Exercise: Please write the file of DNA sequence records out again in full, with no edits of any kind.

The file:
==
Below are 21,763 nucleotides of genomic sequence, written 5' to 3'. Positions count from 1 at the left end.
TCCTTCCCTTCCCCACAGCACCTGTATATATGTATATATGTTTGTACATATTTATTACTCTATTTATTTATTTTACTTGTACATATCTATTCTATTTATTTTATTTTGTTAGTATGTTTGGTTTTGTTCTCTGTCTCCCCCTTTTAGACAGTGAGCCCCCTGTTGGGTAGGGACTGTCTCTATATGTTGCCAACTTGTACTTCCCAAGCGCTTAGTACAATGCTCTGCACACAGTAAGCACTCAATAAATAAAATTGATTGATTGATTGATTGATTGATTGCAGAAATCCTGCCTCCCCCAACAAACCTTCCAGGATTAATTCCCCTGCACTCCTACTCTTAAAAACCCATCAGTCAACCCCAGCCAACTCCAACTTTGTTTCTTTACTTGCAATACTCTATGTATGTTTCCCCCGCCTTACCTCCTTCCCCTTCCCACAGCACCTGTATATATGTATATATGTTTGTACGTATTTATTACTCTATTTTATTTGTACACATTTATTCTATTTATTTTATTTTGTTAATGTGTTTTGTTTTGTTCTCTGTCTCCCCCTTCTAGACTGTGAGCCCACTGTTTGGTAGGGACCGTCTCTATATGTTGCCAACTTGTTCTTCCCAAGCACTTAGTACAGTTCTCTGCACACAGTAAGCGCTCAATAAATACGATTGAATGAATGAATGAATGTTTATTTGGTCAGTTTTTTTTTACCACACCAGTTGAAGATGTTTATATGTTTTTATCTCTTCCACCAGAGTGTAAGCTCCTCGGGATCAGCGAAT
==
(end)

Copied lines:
Below are 21,763 nucleotides of genomic sequence, written 5' to 3'. Positions count from 1 at the left end.
TCCTTCCCTTCCCCACAGCACCTGTATATATGTATATATGTTTGTACATATTTATTACTCTATTTATTTATTTTACTTGTACATATCTATTCTATTTATTTTATTTTGTTAGTATGTTTGGTTTTGTTCTCTGTCTCCCCCTTTTAGACAGTGAGCCCCCTGTTGGGTAGGGACTGTCTCTATATGTTGCCAACTTGTACTTCCCAAGCGCTTAGTACAATGCTCTGCACACAGTAAGCACTCAATAAATAAAATTGATTGATTGATTGATTGATTGATTGCAGAAATCCTGCCTCCCCCAACAAACCTTCCAGGATTAATTCCCCTGCACTCCTACTCTTAAAAACCCATCAGTCAACCCCAGCCAACTCCAACTTTGTTTCTTTACTTGCAATACTCTATGTATGTTTCCCCCGCCTTACCTCCTTCCCCTTCCCACAGCACCTGTATATATGTATATATGTTTGTACGTATTTATTACTCTATTTTATTTGTACACATTTATTCTATTTATTTTATTTTGTTAATGTGTTTTGTTTTGTTCTCTGTCTCCCCCTTCTAGACTGTGAGCCCACTGTTTGGTAGGGACCGTCTCTATATGTTGCCAACTTGTTCTTCCCAAGCACTTAGTACAGTTCTCTGCACACAGTAAGCGCTCAATAAATACGATTGAATGAATGAATGAATGTTTATTTGGTCAGTTTTTTTTTACCACACCAGTTGAAGATGTTTATATGTTTTTATCTCTTCCACCAGAGTGTAAGCTCCTCGGGATCAGCGAAT